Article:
International aid agencies have warned about an acute hunger crisis in Somalia less than three years after a devastating famine in the country.
More than 20 aid agencies said in a statement on Wednesday that weak and erratic rains, military conflict and little foreign aid funding have led to the current precarious situation.
“We’re very concerned that at the minute there are so many indicators out there that Somalia is in trouble,” said Ed Pomfret of the aid agency Oxfam.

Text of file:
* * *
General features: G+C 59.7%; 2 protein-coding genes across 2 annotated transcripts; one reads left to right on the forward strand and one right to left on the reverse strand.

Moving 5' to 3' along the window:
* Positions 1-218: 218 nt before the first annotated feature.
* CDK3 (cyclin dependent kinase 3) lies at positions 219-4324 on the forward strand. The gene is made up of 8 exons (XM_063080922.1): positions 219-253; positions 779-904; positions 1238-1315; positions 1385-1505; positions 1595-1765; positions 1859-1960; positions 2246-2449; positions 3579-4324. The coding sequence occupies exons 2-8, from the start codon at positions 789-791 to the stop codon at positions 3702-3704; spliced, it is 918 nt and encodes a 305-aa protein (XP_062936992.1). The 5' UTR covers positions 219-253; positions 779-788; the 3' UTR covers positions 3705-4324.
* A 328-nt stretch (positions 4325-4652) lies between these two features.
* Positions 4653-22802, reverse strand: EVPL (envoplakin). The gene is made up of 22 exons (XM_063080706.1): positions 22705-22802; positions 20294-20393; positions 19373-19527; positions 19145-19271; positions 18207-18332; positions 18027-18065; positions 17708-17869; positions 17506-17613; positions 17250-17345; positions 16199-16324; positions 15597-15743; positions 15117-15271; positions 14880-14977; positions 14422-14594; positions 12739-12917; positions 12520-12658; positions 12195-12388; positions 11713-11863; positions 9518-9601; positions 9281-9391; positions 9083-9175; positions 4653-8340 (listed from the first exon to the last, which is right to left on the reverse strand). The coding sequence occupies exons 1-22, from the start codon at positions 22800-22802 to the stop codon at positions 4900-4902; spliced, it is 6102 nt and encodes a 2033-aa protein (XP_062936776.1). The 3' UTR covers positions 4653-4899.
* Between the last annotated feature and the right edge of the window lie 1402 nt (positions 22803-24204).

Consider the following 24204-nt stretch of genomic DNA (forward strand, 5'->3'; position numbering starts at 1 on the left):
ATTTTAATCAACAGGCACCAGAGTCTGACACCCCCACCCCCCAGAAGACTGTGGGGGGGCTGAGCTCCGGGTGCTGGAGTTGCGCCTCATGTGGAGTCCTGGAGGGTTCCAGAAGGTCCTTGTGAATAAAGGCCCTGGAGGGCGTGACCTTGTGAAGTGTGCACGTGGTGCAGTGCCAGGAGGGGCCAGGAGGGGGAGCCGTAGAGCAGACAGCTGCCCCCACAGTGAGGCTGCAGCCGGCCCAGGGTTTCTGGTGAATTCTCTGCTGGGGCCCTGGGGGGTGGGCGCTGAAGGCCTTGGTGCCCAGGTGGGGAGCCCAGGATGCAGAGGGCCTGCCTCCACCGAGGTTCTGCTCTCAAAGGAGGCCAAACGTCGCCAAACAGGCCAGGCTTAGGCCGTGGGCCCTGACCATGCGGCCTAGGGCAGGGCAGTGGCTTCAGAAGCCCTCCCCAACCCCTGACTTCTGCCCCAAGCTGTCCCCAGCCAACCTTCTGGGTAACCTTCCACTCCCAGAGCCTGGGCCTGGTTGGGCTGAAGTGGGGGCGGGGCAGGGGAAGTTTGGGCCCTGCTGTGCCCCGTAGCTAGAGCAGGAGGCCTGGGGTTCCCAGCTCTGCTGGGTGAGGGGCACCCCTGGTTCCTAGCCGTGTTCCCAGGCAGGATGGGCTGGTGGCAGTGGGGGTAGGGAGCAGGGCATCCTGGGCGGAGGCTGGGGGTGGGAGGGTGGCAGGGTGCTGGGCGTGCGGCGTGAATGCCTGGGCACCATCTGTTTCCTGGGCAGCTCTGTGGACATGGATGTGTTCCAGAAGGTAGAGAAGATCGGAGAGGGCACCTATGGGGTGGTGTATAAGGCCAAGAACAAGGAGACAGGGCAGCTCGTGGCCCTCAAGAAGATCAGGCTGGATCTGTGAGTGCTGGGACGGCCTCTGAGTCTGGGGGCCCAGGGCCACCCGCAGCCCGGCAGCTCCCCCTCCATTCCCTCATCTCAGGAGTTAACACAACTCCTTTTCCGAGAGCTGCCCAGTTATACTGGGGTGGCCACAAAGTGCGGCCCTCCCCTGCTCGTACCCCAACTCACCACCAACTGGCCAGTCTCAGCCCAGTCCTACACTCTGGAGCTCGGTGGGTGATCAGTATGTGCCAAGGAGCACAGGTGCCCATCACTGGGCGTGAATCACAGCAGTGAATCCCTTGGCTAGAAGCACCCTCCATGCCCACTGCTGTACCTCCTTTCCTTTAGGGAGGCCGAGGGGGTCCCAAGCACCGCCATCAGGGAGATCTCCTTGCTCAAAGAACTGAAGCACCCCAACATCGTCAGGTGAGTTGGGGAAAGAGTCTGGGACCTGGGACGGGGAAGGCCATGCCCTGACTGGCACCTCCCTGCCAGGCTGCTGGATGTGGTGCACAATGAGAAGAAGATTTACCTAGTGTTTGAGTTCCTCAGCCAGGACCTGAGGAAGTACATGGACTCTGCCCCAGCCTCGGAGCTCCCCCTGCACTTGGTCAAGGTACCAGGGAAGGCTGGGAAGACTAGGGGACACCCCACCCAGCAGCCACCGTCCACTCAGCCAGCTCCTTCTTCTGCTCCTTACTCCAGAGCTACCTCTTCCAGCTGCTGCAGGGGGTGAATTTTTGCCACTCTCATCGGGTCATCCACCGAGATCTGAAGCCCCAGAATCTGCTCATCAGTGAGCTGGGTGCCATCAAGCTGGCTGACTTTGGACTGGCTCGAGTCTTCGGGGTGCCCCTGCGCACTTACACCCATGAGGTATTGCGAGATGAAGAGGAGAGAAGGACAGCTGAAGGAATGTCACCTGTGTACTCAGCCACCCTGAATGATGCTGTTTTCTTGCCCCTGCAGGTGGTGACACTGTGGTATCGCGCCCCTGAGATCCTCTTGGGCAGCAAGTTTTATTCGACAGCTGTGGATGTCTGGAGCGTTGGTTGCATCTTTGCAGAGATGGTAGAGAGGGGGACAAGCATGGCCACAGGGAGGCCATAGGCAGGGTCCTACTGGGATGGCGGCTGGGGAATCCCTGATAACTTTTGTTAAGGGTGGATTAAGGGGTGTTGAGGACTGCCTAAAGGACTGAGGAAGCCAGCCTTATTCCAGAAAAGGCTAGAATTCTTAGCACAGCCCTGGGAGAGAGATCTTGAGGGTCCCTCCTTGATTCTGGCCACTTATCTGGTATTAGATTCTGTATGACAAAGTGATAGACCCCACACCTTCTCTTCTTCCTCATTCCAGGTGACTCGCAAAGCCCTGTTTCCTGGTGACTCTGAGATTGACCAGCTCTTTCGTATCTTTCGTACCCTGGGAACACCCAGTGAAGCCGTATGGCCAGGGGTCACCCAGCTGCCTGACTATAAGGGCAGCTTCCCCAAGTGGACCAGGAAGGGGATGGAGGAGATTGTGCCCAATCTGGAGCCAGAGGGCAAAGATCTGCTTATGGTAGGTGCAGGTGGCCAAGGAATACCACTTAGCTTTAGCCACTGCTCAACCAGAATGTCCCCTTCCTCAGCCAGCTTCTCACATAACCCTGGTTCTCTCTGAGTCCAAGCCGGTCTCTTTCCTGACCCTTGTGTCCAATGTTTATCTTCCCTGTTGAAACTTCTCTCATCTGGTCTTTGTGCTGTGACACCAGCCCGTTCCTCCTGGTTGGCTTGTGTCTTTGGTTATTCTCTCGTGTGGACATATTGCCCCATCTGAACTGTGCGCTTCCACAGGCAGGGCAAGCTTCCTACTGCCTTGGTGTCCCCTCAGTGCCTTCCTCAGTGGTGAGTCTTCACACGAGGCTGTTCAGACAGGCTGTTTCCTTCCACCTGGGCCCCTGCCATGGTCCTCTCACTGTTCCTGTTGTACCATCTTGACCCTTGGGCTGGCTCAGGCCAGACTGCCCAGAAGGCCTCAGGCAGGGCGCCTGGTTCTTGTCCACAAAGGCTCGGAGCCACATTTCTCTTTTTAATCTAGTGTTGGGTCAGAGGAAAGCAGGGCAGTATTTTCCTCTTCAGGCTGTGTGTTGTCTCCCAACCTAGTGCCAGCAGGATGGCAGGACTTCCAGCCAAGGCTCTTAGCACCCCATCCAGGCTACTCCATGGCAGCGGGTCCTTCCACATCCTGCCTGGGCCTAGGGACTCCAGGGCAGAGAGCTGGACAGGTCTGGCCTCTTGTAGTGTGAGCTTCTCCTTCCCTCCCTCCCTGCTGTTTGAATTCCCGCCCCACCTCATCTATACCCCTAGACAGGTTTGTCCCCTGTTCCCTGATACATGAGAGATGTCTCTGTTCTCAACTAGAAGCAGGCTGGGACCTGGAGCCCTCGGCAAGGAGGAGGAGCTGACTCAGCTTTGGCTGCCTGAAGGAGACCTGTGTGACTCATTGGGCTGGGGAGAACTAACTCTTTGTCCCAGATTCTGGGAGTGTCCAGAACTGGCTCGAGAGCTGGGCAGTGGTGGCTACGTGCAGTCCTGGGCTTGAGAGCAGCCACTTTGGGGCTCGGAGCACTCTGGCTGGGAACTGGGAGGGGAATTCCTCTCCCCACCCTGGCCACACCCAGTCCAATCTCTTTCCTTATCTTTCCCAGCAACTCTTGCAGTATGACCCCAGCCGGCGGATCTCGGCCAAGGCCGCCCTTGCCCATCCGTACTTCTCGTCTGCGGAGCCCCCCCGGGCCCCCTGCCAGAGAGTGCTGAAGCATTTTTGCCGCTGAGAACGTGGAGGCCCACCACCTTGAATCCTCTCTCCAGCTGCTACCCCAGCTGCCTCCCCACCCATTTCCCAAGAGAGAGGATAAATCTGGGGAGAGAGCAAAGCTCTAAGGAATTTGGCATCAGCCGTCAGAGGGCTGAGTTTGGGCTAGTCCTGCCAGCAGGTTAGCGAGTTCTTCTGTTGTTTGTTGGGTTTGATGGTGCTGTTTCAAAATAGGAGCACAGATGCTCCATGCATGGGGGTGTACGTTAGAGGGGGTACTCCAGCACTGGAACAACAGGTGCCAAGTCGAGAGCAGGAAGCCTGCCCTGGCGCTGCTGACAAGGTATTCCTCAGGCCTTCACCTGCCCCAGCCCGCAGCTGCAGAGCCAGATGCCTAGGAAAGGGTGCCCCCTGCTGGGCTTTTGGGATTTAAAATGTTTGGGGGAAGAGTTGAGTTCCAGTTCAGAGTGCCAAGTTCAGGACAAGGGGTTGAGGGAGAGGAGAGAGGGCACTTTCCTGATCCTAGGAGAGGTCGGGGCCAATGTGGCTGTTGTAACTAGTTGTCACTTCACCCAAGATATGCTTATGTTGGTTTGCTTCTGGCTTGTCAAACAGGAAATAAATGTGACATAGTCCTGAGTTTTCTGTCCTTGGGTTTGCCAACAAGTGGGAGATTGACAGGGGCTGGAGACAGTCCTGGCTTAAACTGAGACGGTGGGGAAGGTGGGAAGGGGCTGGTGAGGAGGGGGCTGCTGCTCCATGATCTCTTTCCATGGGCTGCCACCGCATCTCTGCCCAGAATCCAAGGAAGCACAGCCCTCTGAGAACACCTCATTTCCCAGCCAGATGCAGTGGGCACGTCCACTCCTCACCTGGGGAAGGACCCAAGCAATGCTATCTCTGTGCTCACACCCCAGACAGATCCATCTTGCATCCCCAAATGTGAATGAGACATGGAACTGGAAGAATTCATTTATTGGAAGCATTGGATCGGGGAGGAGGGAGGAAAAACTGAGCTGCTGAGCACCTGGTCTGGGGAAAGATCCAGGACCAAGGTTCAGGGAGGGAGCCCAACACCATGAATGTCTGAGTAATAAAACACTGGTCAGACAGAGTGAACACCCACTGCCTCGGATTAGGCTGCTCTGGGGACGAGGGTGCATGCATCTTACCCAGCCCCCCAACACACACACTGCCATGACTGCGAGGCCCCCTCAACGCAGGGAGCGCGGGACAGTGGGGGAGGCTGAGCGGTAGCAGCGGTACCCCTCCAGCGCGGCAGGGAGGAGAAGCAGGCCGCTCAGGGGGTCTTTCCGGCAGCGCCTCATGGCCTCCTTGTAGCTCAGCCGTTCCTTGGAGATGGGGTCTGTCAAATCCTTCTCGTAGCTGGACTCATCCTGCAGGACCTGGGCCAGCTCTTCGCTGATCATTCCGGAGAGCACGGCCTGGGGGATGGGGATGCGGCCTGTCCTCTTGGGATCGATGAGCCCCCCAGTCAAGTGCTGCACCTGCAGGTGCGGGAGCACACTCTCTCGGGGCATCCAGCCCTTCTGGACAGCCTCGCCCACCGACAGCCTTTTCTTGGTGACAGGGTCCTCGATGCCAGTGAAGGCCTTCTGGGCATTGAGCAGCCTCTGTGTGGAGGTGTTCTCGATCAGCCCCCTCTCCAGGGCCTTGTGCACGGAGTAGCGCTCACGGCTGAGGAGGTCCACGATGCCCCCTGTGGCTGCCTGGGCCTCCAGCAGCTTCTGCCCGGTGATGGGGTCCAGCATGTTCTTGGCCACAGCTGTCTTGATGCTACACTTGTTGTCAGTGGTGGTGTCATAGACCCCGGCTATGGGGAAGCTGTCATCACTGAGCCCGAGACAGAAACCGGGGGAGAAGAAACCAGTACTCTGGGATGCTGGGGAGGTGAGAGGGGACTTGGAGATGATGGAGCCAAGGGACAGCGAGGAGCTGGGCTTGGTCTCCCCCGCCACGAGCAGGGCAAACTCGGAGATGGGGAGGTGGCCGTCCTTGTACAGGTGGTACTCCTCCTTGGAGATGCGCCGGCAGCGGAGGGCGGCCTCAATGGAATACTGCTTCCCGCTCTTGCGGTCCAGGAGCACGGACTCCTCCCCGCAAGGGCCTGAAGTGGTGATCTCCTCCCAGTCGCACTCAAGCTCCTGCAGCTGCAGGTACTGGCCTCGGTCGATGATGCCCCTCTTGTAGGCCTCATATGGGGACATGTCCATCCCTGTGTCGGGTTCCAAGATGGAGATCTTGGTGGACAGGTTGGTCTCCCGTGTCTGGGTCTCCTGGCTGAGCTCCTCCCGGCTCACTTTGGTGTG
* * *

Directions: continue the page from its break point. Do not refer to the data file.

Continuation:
“The problem with Somalia is that it has been a crisis for over 20 years… people more or less roll their eyes and think: ‘pirates, terrorists, hunger and death, what can I do about that?'” he added.
“If we don’t act now, we risk the current crisis becoming a catastrophe.”
The UN’s food and security unit says 51,000 malnourished children in Somalia are at a very high risk of death.
The aid agencies said immediate actions should be taken to stop the country slipping back into crisis.
“We need to move now from early warning to early action,” said Andrew Lanyon, the head of the Somalia Resilience Program, a coalition of aid agencies.
More than 250,000 people died in Somalia’s 2011 famine, which was caused by a drought.